However, there has been a history, and it has been particularly true that some of the tools that we have tried to put in place at our ports to screen employees and the types of methods that were being used were, quite frankly, offensive to our charter of rights, basic human rights and civil liberties. I am going to use one example that came up, I think it was a couple of years ago, when I was a member of the public safety and national security committee.

Transport Canada was proposing at the time to do clearances not only on the employees but on a very wide range of people who were associated with candidates for employment, the candidate's immediate family and extended family, without any reasons for doing that. There would be no suggestion that the person had an extensive criminal record or was associating with people with extensive criminal records. Transport Canada was going on the assumption that everybody was a potential criminal or a potential terrorist, rather than doing the reverse and assuming that unless there was at least some indication that the person was a security risk, it would do a fairly conventional security clearance for the person through our regular police forces.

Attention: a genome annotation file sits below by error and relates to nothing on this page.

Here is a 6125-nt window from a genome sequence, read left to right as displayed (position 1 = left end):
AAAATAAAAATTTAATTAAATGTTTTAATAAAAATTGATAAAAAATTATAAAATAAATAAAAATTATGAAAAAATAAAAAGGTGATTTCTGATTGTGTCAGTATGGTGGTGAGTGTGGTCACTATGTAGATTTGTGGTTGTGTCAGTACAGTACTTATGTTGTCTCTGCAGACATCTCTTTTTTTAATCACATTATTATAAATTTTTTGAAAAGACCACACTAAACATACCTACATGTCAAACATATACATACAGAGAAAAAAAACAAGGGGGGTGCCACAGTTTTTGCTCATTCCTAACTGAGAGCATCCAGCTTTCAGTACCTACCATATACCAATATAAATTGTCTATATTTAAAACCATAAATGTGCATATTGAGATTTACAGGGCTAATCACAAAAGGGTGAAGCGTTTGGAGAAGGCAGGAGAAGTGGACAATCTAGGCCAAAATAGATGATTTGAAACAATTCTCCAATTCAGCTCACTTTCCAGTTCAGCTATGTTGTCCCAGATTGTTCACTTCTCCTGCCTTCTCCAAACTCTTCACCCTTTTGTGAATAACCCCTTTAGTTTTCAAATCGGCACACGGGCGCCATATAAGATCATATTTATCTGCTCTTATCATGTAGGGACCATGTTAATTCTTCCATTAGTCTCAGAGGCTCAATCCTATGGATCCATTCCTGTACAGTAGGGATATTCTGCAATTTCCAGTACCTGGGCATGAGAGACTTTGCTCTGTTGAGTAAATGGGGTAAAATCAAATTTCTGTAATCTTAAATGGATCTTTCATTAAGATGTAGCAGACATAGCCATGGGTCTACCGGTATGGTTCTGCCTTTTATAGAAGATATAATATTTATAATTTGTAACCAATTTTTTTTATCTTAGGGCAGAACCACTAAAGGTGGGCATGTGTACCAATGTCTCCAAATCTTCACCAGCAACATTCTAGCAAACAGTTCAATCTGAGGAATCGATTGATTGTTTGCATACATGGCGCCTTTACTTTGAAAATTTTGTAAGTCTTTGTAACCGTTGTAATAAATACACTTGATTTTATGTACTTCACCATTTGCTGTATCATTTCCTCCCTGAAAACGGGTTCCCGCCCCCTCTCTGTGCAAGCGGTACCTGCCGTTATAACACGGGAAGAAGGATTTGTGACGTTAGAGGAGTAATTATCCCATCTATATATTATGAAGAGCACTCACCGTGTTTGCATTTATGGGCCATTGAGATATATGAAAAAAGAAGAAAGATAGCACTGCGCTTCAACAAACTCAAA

We are concerned and we will need to take this up, to a significant degree, assuming we can get the government to move beyond its secrecy, almost paranoia, to understand why the security clearances are being done, it appears from the legislation and from some of the comments we have heard from the government, behind the scenes in total secrecy. That does not advance the level of confidence and security in the country. It certainly does not give our citizenry additional assurances that things are being done properly and that we are advancing the level of security, both with regard to environmental issues, health and safety issues and national security issues, if they do not know what is going on.